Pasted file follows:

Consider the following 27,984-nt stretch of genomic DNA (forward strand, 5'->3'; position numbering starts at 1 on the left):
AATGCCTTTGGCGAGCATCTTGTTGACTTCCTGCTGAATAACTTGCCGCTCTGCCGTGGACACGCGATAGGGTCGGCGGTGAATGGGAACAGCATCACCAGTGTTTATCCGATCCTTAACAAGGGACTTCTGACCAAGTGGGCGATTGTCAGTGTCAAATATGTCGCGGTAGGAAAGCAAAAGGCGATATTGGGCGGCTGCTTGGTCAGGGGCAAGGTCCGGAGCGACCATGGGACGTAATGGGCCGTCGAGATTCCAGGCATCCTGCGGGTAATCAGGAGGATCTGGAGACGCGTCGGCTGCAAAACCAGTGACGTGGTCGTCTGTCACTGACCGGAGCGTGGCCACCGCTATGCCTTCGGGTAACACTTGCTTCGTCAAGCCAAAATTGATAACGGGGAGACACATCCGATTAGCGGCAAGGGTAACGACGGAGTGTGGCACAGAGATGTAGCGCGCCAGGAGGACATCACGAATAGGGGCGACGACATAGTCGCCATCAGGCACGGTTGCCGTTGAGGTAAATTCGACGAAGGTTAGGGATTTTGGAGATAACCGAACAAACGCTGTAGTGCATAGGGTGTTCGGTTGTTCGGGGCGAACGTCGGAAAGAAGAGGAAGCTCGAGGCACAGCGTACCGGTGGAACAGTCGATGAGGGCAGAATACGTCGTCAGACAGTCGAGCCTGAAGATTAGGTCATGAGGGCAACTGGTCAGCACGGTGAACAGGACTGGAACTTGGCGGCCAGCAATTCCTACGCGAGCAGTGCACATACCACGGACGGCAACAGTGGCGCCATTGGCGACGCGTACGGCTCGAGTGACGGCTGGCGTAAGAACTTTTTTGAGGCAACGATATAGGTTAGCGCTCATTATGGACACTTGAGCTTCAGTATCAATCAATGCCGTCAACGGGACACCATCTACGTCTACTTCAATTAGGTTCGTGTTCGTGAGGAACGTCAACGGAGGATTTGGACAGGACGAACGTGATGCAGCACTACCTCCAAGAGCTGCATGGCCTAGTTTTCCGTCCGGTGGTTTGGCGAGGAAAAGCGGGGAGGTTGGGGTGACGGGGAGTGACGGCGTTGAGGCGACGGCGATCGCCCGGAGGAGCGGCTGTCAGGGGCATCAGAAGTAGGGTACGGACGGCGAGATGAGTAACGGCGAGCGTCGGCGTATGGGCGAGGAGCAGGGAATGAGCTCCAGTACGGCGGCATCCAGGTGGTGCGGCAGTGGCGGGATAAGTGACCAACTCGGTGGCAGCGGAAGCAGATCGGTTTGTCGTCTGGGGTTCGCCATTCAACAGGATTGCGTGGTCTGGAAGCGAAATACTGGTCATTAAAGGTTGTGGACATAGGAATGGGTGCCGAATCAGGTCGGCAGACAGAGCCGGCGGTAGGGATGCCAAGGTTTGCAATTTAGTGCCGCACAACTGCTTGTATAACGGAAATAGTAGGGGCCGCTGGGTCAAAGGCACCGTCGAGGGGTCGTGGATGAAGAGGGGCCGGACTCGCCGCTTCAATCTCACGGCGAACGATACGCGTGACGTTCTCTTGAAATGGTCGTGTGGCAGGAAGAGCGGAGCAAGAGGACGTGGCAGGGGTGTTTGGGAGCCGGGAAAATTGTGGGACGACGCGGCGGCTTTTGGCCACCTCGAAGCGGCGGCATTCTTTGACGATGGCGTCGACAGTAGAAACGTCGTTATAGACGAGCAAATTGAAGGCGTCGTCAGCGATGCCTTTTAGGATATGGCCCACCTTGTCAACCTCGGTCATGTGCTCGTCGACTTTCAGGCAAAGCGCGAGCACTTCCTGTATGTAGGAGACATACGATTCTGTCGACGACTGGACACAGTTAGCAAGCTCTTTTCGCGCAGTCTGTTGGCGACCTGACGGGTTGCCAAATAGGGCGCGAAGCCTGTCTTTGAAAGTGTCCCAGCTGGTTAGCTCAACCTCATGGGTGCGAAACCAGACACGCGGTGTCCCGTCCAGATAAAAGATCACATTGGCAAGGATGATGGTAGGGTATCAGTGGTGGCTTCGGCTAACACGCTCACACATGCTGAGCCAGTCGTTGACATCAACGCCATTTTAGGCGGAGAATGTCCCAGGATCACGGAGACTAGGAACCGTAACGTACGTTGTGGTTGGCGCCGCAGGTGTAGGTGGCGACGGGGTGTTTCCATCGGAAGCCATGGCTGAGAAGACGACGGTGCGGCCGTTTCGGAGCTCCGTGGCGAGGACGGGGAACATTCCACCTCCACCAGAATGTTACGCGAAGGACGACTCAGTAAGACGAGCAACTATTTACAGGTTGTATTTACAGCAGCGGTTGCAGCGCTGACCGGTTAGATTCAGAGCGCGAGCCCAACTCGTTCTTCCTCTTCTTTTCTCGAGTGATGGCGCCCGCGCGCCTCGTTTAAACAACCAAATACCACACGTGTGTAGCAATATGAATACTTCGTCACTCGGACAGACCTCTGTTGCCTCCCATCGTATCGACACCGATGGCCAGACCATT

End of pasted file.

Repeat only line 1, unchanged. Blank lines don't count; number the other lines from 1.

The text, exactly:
Consider the following 27,984-nt stretch of genomic DNA (forward strand, 5'->3'; position numbering starts at 1 on the left):